a)         Five SSCE (or its equivalent) credit passes including French, English Language and any three other subjects.

b)         Successful completion of the University of Port Harcourt One Year French Pre-degree Programme with a minimum overall score of 60%. The candidates must possess five (5) WASC, O/L (or its equivalent) credit passes including English Language.

c)         UPH accepts candidates with five (5) WASC O/L (or its equivalent) credit passes including English Language and any three other subjects, plus a French “Deuxième degré” diploma of the Alliance Française and a minimum pass in French (50% and above) in JAMB/UTME.

d)         Five SSCE (or its equivalent) credit passes plus a Diploma in French or its equivalent from the French Village, Badagry

e)       UTME subjects for prospective French candidates of Syllabus A: English Language, French and any other two subjects.



a)      Five SSCE/WAEC/NECO/GCE O/L (or its equivalent) credit passes in English Language and any other four subjects.

b)       UTME subjects for French: English Language and any other three subjects.


*Note: For the NUC Syllabus “B” newly approved by the Senate of the University, a candidate can come into the Department without any prior knowledge of French.

In addition, Syllabus “B” students will have to offer two additional courses (FLL106.1 and FLL 107.2) to meet up with the level of their counterparts who come in through Syllabus “A”



a)        Holders of Baccalauréat (French Advanced Level) from any Francophone African country or a Diploma in French (Advanced Level equivalent).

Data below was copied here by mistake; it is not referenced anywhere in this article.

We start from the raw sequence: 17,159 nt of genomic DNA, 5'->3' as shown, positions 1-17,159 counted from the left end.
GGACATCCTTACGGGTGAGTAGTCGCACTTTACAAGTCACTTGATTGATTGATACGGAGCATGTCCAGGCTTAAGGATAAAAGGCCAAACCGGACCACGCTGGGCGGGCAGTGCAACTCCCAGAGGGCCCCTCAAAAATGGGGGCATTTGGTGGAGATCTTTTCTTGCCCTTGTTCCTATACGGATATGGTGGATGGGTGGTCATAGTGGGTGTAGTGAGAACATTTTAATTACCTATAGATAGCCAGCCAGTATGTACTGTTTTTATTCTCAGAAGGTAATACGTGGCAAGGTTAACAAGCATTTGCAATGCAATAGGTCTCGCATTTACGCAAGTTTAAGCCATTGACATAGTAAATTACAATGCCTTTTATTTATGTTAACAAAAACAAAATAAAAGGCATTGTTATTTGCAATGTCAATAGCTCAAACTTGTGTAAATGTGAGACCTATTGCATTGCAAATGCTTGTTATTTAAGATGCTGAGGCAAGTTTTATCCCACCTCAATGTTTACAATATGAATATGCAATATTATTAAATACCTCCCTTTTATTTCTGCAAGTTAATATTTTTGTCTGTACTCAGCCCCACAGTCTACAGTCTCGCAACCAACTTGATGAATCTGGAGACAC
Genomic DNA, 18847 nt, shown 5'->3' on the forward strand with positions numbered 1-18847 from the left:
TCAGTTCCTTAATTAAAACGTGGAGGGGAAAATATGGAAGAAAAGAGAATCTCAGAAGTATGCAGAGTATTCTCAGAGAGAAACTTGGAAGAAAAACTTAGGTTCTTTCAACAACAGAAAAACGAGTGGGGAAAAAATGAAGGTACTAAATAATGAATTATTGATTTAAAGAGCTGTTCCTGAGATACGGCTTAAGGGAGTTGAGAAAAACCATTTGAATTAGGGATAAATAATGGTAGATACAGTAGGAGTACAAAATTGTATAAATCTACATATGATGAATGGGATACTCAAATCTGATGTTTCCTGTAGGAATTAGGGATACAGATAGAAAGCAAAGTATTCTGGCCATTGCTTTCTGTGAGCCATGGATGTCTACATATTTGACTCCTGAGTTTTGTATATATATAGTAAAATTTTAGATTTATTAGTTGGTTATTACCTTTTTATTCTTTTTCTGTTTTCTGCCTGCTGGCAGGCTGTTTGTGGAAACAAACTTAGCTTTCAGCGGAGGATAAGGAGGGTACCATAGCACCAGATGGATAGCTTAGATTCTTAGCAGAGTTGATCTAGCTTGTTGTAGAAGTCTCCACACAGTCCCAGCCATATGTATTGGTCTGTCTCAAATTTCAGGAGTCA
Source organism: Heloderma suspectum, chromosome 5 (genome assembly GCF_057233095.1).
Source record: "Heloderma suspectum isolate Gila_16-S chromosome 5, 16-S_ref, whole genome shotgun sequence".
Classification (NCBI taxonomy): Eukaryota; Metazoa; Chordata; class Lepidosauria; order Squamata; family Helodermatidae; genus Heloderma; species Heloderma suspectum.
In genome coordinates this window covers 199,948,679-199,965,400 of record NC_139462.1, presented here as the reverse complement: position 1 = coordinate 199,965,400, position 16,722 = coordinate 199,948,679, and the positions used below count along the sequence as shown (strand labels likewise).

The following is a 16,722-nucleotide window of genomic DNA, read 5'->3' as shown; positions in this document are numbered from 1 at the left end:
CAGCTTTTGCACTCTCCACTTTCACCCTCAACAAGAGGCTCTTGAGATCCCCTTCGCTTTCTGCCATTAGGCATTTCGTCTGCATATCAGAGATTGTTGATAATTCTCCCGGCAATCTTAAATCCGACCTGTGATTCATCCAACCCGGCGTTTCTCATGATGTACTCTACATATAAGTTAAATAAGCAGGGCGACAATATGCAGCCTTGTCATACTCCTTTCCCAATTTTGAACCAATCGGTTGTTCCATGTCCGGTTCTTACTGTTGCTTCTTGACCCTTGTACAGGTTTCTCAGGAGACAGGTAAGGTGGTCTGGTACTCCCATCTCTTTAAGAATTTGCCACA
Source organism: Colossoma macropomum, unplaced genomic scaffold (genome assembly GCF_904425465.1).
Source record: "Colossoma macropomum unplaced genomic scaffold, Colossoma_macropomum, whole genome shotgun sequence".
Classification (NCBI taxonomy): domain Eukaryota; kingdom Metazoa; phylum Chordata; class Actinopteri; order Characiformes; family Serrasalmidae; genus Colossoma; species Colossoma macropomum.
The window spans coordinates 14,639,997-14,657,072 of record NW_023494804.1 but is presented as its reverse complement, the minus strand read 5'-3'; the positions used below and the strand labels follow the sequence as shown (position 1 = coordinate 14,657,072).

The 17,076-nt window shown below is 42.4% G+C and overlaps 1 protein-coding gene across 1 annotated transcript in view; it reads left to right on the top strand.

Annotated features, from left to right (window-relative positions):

b)      Holders of GCE Advanced Level (in at least two subjects with French as one of the subjects) or its equivalent.




The Department has been running the same programme for about two decades. In an effort to meet NUC requirement that stipulates that degree programmes should be reviewed after ten years, the Department in 2013 decided to carry out a review of its courses in order to meet the challenges of a global university  in the 21st century  and also allign with the current entrepreneurial vision of the University of Port Harcourt.


The review adopts a broader approach to language learning by moving beyond the traditional literature/language dichotomy into a more flexible multi-disciplinary approach to French Studies. This is why new courses anchored on issues in history, politics, regional integration, international business, etc, which affect, not only Francophone Africa but also the larger global Francophone world.


The first two years are still devoted to the acquisition of basic communicative skills in French but a deliberate balance has been struck between oral (Phonetics, exposé/débat), written (Grammar, Translation, creative writing) and Literature (Francophone/African, French and Civilization). New culture-and-society based courses have also been introduced at this level to prepare the students for the work in the Third year which is tagged “The Year Abroad Programme”.


By the final year, the student who has attained a good level of language during the Year Abroad, is now offered options in discourse analysis, comparative African Literature in English and French, Linguistics applied to the teaching of French, post independent francophone poetry and drama, twentieth century French literature poetry and drama, Translation, etc. This is in addition to courses in advanced creative writing, Nigerian Literature in French, Advanced German and Entrepreneurship.